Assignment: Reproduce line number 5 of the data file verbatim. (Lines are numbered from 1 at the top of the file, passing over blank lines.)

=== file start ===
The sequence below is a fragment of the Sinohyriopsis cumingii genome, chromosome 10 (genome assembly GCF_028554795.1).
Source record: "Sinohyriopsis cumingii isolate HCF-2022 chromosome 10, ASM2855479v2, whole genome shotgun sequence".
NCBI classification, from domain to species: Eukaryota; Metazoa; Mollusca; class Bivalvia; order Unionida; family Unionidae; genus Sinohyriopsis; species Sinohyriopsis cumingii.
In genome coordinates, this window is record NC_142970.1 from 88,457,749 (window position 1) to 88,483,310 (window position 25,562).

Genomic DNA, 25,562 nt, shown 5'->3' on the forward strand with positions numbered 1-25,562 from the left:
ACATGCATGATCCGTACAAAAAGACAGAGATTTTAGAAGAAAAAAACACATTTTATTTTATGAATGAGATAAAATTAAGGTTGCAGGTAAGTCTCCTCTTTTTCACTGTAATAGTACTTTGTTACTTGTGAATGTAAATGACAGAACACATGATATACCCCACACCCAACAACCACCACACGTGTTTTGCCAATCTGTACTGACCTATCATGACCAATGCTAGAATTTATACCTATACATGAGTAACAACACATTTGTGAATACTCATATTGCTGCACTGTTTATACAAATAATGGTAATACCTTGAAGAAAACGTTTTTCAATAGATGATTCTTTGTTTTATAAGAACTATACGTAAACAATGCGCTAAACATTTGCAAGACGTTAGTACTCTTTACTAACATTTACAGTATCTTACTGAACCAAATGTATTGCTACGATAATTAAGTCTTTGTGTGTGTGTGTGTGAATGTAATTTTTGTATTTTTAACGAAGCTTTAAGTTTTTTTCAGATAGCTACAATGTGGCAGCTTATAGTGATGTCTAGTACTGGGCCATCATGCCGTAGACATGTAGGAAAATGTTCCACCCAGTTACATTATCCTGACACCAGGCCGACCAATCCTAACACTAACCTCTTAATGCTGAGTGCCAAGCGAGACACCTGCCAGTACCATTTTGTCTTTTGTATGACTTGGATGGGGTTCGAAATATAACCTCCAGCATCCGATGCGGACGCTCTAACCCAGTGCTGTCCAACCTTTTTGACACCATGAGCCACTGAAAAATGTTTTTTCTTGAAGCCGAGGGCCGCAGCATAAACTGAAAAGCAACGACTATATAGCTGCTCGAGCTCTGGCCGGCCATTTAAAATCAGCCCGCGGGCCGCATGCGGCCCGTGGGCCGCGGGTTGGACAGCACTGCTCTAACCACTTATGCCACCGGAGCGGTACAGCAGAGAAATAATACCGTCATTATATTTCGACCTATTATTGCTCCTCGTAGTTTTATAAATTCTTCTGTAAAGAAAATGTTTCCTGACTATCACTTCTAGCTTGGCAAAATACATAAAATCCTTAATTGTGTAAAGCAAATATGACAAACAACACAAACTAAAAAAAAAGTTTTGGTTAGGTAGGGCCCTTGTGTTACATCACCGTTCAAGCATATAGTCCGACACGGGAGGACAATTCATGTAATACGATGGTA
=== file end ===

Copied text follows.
Genomic DNA, 25,562 nt, shown 5'->3' on the forward strand with positions numbered 1-25,562 from the left: